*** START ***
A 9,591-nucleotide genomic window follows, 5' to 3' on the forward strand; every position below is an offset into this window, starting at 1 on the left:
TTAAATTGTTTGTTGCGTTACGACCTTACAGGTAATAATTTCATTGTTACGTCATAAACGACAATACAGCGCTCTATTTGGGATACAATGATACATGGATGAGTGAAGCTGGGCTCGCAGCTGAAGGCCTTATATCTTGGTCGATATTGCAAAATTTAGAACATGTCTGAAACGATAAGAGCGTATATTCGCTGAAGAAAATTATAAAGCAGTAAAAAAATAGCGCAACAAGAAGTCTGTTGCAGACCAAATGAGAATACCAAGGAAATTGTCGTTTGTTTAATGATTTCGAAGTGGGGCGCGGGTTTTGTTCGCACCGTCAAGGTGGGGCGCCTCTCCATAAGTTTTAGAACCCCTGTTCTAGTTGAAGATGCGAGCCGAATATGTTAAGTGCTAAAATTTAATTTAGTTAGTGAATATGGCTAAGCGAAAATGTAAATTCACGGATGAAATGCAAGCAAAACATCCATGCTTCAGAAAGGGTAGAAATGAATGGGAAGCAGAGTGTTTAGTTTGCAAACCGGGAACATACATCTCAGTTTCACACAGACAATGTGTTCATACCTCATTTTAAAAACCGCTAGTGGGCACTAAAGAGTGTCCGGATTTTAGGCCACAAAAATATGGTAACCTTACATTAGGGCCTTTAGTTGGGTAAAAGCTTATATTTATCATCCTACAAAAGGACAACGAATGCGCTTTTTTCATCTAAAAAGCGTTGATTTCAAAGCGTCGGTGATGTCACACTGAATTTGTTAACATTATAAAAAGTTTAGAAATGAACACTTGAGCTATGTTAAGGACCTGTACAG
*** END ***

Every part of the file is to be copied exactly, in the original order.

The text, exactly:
A 9,591-nucleotide genomic window follows, 5' to 3' on the forward strand; every position below is an offset into this window, starting at 1 on the left:
TTAAATTGTTTGTTGCGTTACGACCTTACAGGTAATAATTTCATTGTTACGTCATAAACGACAATACAGCGCTCTATTTGGGATACAATGATACATGGATGAGTGAAGCTGGGCTCGCAGCTGAAGGCCTTATATCTTGGTCGATATTGCAAAATTTAGAACATGTCTGAAACGATAAGAGCGTATATTCGCTGAAGAAAATTATAAAGCAGTAAAAAAATAGCGCAACAAGAAGTCTGTTGCAGACCAAATGAGAATACCAAGGAAATTGTCGTTTGTTTAATGATTTCGAAGTGGGGCGCGGGTTTTGTTCGCACCGTCAAGGTGGGGCGCCTCTCCATAAGTTTTAGAACCCCTGTTCTAGTTGAAGATGCGAGCCGAATATGTTAAGTGCTAAAATTTAATTTAGTTAGTGAATATGGCTAAGCGAAAATGTAAATTCACGGATGAAATGCAAGCAAAACATCCATGCTTCAGAAAGGGTAGAAATGAATGGGAAGCAGAGTGTTTAGTTTGCAAACCGGGAACATACATCTCAGTTTCACACAGACAATGTGTTCATACCTCATTTTAAAAACCGCTAGTGGGCACTAAAGAGTGTCCGGATTTTAGGCCACAAAAATATGGTAACCTTACATTAGGGCCTTTAGTTGGGTAAAAGCTTATATTTATCATCCTACAAAAGGACAACGAATGCGCTTTTTTCATCTAAAAAGCGTTGATTTCAAAGCGTCGGTGATGTCACACTGAATTTGTTAACATTATAAAAAGTTTAGAAATGAACACTTGAGCTATGTTAAGGACCTGTACAG